Lifeline’s Jane Eyre – Sloppiness and Lack of Detail Distracts from Story
Reviewed by: James Murray
Adapting classic literature is always a perilous experiment. Some classics transfer more easily to the stage while others lose something along the way. Lifeline Theatre’s current offering, Charlotte Bronte’s Jane Eyre, adapted by Lifeline Ensemble member Christina Calvit is one of those that, due to an intricate plot line and having actors play multiple roles is hard to follow at times. Calvit has done a fine job with the dialogue of the piece but the characters don’t always come across with definition for those not familiar with the original Bronte story.
The plot revolves around the central character of Jane Eyre, a girl with a dark and troubled childhood and her romance with her employer Mr. Rochester of Thornfield Hall, where she has come as Governess to his ward. Rochester has a dark secret of his own which is revealed in the first act of the play and one that I will not give away for those who do not know the story. Lifeline describes their adaptation as “a highly theatrical exploration of one woman’s independent spirit (captured beautifully by –Anu Bhatt as Jane Eyre). Perhaps this is part of the issue I have with this particular adaptation; it is muddy and difficult to follow.
Jeff Award winning director and Artistic Director of Lifeline Dorothy Milne is at the helm and has assembled some really strong actors. However much of the time they flat line with speech patterns and rhythms and I found myself being lulled to sleep, especially in the first act which runs over an hour (this is especially noticeable in the scenes with Jane and Rochester). I felt the overall direction for the show was too watery and much of the power is washed out due to the lack of builds and variations in the scenes. This is most notable with John Henry Roberts who has a flat, almost monotone delivery as Rochester. His acting style is much more for camera than stage.
Not being that well acquainted with Jane Eyre (which I admit I am not a Bronte fan) and knowing it from Masterpiece Theatre I could not figure out who the little girl with blood on her dress (Helen) that always clung to Jane was (although played very well by Maya Lou Halva who is years beyond her physical age). I also was not aware that ghosts from the early 19th century wore off white loafers that looked like tennis shoes, one of many anachronistic production details that stood out glaringly.
For a classical theatre company celebrating 30 years I found this production (as I do many of Lifeline Theatre’s productions) sloppy in dramaturgical and period details. Most glaring were Jana Anderson’s haphazard costumes (they did not have zippers in 1844 England nor rayon). Men did not wear short sleeve button down shirts either. Jane Erye wore one basic costume with a modern stripe patterned skirt and a leather looking top that had a zipper which was definitely not period. I don’t know if they are trying to be hip and give a modern flair to this Jane Eyre but I found it highly distracting and it took me out of the 1844 English world of the play. If you are going to define an era specifically in the program (which Lifeline does) then set it in the era and be consistent with the details.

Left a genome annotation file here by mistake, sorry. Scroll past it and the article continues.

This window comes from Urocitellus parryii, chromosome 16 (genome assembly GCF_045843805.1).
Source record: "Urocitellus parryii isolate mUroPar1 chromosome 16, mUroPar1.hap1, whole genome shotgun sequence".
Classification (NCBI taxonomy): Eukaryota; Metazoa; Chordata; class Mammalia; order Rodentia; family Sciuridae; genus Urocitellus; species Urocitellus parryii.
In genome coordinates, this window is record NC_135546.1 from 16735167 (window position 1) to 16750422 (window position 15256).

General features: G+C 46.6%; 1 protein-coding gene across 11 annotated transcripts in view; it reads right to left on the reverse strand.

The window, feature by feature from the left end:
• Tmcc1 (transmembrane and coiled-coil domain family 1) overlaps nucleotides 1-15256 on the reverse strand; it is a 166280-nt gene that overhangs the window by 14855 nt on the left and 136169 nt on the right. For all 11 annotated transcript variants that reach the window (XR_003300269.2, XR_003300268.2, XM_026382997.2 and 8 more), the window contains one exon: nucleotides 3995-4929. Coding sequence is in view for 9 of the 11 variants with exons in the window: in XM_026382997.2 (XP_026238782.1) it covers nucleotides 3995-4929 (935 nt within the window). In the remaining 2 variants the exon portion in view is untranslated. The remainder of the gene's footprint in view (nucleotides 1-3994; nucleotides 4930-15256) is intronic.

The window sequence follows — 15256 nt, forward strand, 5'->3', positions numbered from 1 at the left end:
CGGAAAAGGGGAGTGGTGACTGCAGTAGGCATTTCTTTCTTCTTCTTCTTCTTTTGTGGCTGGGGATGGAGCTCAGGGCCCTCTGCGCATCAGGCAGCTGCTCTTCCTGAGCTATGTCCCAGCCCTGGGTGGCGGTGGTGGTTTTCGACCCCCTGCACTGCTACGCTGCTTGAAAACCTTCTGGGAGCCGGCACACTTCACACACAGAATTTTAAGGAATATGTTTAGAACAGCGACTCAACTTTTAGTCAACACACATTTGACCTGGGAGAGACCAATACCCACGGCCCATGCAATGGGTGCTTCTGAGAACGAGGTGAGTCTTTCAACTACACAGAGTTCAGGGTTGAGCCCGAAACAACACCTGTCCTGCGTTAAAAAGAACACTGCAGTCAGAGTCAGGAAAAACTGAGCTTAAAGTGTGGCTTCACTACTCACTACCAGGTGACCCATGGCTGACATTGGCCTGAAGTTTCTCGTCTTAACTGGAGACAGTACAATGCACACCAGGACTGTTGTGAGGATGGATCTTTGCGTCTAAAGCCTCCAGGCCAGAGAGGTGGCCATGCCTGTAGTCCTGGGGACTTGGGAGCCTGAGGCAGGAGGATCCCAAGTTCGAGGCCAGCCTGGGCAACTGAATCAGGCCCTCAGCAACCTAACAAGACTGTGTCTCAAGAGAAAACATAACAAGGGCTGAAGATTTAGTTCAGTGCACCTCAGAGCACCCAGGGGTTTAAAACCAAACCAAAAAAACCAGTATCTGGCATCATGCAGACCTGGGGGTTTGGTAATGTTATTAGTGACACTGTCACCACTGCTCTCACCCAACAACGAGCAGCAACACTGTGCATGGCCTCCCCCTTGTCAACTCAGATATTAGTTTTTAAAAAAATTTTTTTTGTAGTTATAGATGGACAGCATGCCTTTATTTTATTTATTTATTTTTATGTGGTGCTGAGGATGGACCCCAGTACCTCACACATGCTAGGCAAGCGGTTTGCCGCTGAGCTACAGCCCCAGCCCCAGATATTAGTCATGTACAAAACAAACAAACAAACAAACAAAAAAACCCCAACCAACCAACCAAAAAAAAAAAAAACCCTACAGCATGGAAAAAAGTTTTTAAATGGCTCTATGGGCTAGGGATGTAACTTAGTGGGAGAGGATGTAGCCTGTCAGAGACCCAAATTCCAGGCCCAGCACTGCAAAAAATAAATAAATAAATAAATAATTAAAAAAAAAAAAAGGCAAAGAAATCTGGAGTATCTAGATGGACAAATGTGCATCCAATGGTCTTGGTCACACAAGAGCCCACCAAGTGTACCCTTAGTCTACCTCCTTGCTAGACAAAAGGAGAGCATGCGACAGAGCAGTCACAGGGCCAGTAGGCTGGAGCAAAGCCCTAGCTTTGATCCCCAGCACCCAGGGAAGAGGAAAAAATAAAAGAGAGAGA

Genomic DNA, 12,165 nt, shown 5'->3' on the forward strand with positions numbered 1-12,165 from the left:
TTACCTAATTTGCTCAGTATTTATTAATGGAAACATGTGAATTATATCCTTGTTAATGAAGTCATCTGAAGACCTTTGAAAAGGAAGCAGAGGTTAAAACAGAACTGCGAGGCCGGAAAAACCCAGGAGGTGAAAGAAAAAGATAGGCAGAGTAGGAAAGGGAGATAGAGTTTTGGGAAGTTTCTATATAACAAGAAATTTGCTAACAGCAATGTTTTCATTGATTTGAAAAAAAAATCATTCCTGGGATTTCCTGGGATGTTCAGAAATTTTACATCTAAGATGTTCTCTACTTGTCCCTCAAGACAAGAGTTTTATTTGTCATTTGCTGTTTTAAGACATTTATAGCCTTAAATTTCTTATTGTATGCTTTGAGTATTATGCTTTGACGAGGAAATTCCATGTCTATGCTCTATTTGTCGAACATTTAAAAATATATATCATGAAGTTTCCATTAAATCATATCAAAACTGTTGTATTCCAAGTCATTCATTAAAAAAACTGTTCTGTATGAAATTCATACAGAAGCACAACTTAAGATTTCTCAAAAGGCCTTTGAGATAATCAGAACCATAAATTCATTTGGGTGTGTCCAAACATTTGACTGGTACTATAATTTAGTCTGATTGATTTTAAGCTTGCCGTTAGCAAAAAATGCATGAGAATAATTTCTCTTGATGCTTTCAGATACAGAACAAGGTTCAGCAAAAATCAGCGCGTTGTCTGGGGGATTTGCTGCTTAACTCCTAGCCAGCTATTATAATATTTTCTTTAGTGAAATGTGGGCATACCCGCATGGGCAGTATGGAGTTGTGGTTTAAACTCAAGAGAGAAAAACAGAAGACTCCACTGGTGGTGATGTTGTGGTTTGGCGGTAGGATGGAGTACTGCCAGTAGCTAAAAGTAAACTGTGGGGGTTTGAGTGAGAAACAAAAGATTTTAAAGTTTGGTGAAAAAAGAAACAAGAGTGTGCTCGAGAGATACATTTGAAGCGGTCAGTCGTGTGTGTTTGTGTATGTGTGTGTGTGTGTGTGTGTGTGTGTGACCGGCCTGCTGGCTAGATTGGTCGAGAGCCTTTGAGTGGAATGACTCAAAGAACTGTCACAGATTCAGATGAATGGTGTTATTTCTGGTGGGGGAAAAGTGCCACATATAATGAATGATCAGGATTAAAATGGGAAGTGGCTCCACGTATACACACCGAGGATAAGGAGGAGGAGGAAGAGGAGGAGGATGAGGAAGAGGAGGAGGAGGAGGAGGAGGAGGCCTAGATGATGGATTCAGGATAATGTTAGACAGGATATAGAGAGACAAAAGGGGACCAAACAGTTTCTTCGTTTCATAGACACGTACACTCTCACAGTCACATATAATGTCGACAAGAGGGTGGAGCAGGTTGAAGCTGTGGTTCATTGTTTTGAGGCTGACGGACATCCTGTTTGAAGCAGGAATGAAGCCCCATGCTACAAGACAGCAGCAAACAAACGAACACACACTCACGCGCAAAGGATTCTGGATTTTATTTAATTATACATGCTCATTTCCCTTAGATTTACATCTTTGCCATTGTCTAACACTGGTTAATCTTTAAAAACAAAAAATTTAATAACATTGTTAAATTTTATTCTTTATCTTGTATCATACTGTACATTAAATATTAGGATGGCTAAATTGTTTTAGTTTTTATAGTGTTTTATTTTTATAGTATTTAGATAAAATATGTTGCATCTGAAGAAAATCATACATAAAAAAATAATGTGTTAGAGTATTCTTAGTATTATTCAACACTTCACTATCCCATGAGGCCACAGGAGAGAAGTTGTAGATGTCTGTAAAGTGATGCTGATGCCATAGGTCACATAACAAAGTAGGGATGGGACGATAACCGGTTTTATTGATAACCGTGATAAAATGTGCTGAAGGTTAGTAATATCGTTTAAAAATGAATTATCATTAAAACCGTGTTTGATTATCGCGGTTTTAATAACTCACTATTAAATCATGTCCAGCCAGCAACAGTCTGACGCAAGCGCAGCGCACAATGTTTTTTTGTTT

This may not bother much of the Chicago theatre-going audience as they have been fed this for years but, through this lack of attention to detail me as an audience member, was never transported to Bronte’s England of 1844. What bothers me even more is that they are teaching young kids about the classics and owe it to them to be historically and dramaturgically accurate. I think too many theatre companies play fast and loose with historical accuracy which makes for sloppy and untruthful theatre.
Lastly I wish to address the pros and cons of blind casting with classic theatre. I will admit that I am not a proponent of it as I believe it is the job of a theatre to establish truth on the stage and transport me into the world of the play and casting is paramount in achieving this. The pros are that it provides some very talented African American actors an opportunity with classic text. And I will commend Lifeline in their handling of this with Jane Eyre; I did not find the blind casting in this production to be that distracting. However I found it jolting when two African American actresses voice their excitement about whether or not another African American actor’s character owns a plantation. I found this in bad taste. They also made the comment on several occasions about how pale and flushed Jane is when the actress is not Caucasian. This is an instance where the script should have been altered to accommodate the casting choices.
Joshua Moaney as Richard Mason and St. John Rivers gives a fine classical performance and Jhenai Mootz’ Blanche excels especially in her mad scene. Mootz is an actress with great skill, depth and emotional honesty.
The sparse, architectural set design by William Boles serves the adaptation fairly well however I did not feel that it was fully realized by the director. I applaud the strong lighting design by Lifeline Ensemble member Kevin D. Gawley whose intimate knowledge of the difficult space is apparent and he masterfully manipulates.
I would advise those not familiar with the story of Jane Eyre to gain a grasp of the plot and characters before seeing this production. It will aid greatly in following along with the dense, meandering plot and provide a road map for the actors playing multiple characters. If you are a Bronte fan then go in with an open mind as Lifeline’s Jane Eyre is not your classic version.
Jane Eyre plays at Lifeline Theatre 6912 North Glenwood, Chicago through October 26, 2014.